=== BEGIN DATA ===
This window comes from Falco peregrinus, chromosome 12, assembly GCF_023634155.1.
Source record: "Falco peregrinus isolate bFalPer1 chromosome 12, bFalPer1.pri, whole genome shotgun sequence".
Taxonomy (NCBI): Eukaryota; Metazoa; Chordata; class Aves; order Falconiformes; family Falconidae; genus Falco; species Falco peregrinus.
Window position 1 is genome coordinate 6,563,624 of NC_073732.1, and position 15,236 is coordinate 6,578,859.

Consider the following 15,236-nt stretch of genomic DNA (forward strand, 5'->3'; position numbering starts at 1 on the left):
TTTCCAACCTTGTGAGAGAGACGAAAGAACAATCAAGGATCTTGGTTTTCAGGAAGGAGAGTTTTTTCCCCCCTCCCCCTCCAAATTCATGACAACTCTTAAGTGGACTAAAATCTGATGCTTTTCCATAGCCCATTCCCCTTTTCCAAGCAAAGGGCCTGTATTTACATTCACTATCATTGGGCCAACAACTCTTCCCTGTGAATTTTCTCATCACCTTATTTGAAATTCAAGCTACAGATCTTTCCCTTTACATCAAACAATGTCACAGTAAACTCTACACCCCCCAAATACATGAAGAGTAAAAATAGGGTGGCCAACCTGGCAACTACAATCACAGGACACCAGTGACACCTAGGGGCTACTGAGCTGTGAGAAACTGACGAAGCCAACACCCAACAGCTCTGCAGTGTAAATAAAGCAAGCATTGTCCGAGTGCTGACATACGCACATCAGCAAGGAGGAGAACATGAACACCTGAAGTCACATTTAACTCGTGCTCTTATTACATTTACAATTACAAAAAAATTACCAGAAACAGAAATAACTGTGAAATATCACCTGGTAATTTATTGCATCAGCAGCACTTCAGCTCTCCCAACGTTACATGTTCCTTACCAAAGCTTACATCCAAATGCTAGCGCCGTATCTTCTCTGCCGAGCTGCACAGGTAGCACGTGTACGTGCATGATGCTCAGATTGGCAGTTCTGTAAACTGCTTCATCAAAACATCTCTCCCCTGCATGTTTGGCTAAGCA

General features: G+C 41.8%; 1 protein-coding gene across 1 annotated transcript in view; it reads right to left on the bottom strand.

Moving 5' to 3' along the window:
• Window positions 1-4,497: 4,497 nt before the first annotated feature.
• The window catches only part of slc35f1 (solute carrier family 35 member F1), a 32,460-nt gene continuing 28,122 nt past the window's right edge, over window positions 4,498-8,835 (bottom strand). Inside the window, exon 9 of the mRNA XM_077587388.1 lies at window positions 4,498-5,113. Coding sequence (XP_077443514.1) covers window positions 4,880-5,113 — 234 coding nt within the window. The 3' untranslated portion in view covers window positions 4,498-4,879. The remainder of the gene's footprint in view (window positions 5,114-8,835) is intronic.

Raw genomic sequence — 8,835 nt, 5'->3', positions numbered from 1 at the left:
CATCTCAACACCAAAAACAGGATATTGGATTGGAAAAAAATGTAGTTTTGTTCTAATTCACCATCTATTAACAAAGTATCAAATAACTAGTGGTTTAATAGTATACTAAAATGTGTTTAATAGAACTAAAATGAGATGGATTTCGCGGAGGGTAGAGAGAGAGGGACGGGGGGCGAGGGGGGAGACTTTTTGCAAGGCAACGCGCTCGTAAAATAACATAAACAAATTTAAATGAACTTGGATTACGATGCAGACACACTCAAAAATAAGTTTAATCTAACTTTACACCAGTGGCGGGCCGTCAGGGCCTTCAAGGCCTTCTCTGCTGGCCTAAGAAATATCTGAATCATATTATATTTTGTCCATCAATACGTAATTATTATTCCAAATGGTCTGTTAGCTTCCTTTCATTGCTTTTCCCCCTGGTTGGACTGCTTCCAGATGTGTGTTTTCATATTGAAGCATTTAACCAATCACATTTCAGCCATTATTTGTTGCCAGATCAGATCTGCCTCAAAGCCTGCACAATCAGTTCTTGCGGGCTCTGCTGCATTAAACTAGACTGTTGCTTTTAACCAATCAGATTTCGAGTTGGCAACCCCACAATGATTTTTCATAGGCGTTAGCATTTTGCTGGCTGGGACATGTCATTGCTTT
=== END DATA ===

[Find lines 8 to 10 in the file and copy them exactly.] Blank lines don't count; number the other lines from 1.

Moving 5' to 3' along the window:
• Window positions 1-4,497: 4,497 nt before the first annotated feature.
• The window catches only part of slc35f1 (solute carrier family 35 member F1), a 32,460-nt gene continuing 28,122 nt past the window's right edge, over window positions 4,498-8,835 (bottom strand). Inside the window, exon 9 of the mRNA XM_077587388.1 lies at window positions 4,498-5,113. Coding sequence (XP_077443514.1) covers window positions 4,880-5,113 — 234 coding nt within the window. The 3' untranslated portion in view covers window positions 4,498-4,879. The remainder of the gene's footprint in view (window positions 5,114-8,835) is intronic.